Dr. Michael Levin is an associate professor in the department of psychology and the associate director of clinical training for the combined clinical/counseling psychology Ph.D. program at Utah State University. He received his Ph.D. in clinical psychology in 2013 from the University of Nevada Reno under the mentorship of Dr. Steven C. Hayes and completed his predoctoral internship at the Brown University Clinical Psychology Training Consortium. Dr. Levin’s research focuses on the use of Acceptance and Commitment Therapy (ACT) delivered through web and mobile technologies to improve the efficiency, efficacy, and reach of behavioral health services. His online ACT programs have been applied to a wide range of problems including student mental health, depression, anxiety, and weight management. His research emphasizes the examination of the mechanisms of change and treatment components in ACT to further improve self-guided interventions and clinical practice more broadly. Over his career, Dr. Levin has received almost $2 million in grant funding from sources including the National Institute of Mental Health and National Center for Complementary and Integrative Health. He has published over 75 scholarly articles and chapters, primarily on ACT and online interventions. He has received awards including the Enrico E. Jones Award for Research in Psychotherapy and Clinical Psychology from the Western Psychological Association and Faculty Researcher of the Year award from the USU College of Education and Human Services.

Todd Ward (OBM)

Todd A. Ward, PhD, BCBA-D is the President and Founder of bSci21Media, LLC, which owns the top behavior analytic media outlet in the world bSci21.org. bSci21Media aims to disseminate behavior analysis to the world and to support ABA companies around the globe through the Behavioral Science in the 21st Century blog and its subsidiary services. Dr. Ward received his Ph.D. in behavior analysis from the University of Nevada, Reno under Dr. Ramona Houmanfar. He has served as a Guest Associate Editor of the Journal of Organizational Behavior Management, and as an Editorial Board member of Behavior and Social Issues. Dr. Ward has also provided ABA services to children and adults with various developmental disabilities in day centers, in-home, residential, and school settings, and previously served as Faculty Director of Behavior Analysis Online at the University of North Texas. Dr. Ward is passionate about disseminating behavior analysis to the world and growing the field through entrepreneurship. You can reach Todd at todd.ward@bsci21.org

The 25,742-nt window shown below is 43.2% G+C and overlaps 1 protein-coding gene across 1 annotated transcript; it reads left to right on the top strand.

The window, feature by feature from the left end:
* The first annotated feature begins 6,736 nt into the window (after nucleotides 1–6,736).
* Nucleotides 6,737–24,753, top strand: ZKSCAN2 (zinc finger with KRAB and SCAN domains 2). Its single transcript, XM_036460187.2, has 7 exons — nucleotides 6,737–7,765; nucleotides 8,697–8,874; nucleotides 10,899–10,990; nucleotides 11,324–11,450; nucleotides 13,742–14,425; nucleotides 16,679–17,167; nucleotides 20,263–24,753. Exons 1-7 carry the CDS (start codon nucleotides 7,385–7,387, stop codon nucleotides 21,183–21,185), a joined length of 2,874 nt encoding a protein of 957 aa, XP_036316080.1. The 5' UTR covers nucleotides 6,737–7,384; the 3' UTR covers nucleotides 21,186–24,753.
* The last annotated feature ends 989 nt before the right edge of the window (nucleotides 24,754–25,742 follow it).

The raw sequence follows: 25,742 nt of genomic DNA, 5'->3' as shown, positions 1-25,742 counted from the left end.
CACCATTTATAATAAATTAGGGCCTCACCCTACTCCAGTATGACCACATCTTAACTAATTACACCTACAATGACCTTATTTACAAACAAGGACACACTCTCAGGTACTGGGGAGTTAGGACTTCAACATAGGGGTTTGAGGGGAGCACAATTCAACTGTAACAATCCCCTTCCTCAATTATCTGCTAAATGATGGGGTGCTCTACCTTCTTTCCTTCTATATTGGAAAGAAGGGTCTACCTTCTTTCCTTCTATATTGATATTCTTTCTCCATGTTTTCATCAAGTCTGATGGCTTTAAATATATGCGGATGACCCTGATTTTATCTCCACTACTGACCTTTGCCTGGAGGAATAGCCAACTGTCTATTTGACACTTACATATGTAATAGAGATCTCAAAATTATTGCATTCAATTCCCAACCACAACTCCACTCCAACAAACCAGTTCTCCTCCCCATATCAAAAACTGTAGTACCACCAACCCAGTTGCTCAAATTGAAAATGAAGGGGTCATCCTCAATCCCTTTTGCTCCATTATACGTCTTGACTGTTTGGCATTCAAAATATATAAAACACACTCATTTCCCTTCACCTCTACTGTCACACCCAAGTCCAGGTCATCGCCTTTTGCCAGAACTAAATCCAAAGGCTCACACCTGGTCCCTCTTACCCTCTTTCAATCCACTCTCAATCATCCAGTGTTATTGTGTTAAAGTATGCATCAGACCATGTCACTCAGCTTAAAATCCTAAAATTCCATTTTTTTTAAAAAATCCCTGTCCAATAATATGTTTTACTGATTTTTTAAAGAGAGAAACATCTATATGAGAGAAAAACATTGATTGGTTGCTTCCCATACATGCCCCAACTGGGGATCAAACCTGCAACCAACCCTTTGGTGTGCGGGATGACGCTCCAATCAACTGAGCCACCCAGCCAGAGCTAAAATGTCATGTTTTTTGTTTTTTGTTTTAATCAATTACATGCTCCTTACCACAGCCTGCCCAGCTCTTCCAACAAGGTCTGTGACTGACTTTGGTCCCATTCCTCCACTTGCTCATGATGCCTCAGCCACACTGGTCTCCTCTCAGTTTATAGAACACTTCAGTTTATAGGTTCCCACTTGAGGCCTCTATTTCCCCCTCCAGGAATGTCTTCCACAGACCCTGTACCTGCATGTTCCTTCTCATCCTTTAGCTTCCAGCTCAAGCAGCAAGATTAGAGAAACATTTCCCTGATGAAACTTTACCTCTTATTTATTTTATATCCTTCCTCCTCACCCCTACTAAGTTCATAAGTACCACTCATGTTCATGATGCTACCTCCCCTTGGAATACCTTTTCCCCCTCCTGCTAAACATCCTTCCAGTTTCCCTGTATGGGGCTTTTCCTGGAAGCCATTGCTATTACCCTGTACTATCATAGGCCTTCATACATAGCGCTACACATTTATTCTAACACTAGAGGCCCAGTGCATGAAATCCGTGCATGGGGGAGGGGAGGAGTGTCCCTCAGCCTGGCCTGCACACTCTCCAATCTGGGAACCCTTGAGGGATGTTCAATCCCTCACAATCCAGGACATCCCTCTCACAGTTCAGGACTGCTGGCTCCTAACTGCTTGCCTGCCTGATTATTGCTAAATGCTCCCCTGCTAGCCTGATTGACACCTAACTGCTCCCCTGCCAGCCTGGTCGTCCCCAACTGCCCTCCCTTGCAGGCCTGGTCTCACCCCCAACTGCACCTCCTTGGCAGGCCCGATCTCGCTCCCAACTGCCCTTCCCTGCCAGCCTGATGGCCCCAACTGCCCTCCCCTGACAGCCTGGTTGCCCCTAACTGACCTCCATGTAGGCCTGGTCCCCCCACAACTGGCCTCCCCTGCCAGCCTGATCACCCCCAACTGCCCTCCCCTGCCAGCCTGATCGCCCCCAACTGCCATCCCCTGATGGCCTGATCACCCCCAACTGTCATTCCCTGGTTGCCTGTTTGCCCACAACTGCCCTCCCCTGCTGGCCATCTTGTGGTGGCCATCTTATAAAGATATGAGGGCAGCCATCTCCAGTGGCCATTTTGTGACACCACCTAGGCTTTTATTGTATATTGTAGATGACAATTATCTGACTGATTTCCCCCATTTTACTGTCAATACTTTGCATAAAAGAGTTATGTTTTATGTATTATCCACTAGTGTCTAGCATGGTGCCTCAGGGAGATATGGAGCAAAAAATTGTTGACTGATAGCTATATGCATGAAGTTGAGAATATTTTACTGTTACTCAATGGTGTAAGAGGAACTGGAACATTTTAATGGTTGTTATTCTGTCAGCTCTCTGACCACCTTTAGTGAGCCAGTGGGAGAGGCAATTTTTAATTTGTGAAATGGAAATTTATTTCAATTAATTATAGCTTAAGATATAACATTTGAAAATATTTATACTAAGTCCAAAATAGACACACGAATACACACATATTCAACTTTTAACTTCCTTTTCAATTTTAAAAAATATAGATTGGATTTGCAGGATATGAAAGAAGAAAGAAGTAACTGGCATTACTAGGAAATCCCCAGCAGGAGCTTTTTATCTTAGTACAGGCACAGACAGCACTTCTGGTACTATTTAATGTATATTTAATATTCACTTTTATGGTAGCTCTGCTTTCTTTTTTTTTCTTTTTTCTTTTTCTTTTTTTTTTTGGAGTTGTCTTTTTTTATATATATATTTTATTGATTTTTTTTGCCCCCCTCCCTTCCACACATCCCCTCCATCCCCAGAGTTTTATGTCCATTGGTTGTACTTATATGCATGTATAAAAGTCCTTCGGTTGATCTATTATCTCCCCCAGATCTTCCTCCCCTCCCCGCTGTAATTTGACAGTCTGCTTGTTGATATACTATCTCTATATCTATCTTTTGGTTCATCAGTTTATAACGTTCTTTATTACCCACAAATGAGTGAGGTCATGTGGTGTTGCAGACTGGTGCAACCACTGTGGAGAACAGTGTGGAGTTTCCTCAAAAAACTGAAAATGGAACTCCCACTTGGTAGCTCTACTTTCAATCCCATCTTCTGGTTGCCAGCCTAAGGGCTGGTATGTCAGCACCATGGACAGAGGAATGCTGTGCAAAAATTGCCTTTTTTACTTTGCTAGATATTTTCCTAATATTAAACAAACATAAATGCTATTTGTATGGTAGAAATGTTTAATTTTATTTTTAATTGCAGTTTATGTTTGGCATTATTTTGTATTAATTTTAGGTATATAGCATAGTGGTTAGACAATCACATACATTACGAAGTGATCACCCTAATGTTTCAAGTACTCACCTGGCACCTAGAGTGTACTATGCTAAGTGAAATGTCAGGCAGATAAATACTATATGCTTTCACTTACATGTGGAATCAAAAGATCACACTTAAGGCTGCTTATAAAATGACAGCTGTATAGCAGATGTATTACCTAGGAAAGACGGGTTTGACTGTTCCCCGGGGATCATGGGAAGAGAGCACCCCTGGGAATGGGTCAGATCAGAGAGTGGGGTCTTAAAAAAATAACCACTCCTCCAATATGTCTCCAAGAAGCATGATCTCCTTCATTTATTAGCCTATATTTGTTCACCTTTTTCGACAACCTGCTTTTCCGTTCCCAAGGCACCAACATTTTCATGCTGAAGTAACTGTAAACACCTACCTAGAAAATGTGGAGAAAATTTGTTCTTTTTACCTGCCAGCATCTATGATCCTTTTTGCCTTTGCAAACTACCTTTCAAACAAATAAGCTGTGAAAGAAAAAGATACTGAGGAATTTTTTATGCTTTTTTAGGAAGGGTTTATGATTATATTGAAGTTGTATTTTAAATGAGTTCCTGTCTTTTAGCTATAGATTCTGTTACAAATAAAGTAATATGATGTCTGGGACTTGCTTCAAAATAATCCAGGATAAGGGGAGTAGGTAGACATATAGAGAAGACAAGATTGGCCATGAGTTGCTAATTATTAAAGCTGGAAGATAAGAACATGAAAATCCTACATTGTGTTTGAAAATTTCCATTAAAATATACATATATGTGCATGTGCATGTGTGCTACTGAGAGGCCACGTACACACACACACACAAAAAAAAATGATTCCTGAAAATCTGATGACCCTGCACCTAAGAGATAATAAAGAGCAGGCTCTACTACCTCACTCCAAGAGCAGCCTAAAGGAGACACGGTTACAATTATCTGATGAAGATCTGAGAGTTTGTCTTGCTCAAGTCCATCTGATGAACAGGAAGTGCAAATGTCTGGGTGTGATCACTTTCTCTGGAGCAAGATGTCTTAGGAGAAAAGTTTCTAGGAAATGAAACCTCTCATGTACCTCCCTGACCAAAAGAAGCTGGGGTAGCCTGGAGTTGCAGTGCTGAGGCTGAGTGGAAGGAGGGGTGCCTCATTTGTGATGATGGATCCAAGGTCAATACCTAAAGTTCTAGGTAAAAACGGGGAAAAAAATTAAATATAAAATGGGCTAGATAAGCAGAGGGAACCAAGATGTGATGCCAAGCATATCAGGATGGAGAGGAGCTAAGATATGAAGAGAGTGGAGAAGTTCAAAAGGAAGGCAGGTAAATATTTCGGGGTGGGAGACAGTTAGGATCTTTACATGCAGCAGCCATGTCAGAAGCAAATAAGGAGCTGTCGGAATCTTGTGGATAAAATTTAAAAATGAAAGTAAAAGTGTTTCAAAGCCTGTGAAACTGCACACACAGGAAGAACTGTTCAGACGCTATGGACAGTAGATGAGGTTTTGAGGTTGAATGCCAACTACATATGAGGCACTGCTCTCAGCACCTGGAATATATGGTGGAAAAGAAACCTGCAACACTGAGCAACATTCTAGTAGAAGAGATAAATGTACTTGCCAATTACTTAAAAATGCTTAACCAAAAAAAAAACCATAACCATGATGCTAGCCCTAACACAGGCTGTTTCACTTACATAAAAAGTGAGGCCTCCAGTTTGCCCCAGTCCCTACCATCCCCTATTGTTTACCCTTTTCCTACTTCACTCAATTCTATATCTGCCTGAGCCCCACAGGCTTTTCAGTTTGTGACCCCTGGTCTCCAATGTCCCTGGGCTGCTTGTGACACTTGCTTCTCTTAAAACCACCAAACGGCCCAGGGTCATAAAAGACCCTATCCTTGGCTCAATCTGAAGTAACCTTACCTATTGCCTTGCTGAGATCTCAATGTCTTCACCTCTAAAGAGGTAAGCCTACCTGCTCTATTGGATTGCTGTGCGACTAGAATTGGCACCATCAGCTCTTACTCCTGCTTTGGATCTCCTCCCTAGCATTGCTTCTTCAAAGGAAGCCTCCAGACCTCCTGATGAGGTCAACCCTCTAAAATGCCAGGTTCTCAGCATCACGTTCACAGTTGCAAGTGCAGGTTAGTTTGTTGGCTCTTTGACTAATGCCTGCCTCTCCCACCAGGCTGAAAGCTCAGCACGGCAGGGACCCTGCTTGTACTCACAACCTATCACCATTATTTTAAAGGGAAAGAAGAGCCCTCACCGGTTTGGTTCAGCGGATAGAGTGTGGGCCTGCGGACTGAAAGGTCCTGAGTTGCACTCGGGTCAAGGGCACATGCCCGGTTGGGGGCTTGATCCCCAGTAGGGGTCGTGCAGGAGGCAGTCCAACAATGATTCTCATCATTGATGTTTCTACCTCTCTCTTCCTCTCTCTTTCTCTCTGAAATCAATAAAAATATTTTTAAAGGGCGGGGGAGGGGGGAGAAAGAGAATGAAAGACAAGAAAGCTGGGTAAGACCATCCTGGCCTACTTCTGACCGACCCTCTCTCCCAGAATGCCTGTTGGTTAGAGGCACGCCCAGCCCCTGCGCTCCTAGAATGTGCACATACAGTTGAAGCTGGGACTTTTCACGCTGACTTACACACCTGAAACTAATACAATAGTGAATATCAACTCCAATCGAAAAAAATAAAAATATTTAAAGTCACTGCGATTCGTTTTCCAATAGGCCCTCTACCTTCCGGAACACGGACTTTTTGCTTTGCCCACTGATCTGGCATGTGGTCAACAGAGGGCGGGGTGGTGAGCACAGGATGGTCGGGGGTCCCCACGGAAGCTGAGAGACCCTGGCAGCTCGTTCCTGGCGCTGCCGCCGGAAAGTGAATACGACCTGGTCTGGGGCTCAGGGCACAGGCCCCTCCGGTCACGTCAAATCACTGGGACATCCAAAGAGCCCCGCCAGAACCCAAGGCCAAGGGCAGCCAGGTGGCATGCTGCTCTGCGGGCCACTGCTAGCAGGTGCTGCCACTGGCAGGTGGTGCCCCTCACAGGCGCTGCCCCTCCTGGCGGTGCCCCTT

Student Speakers

Work Shops

Shannon Biagi (Supervision)

Performance Scorecards as a Supervision & Leadership Tool
Shannon Biagi (Supervision)
Measuring and objectively evaluating supervisee performance is often a struggle for supervisors, but doing so is an ethical and professional obligation according to the BACB(R). This hands-on workshop will provide a introduction to developing individual performance scorecards to address this obligation, and will describe best practice strategies for their use as a management and leadership tool. Participants will actively develop a unique sample scorecard for their supervisees, and will learn how this can be used for evaluation and delivering feedback in their organizations and supervision practice. Beyond scorecard development, essential leadership skills for ensuring the successful implementation of a scorecard system will be emphasized in order to increase the likelihood that the scorecards will be well-received and socially-valid for supervisees.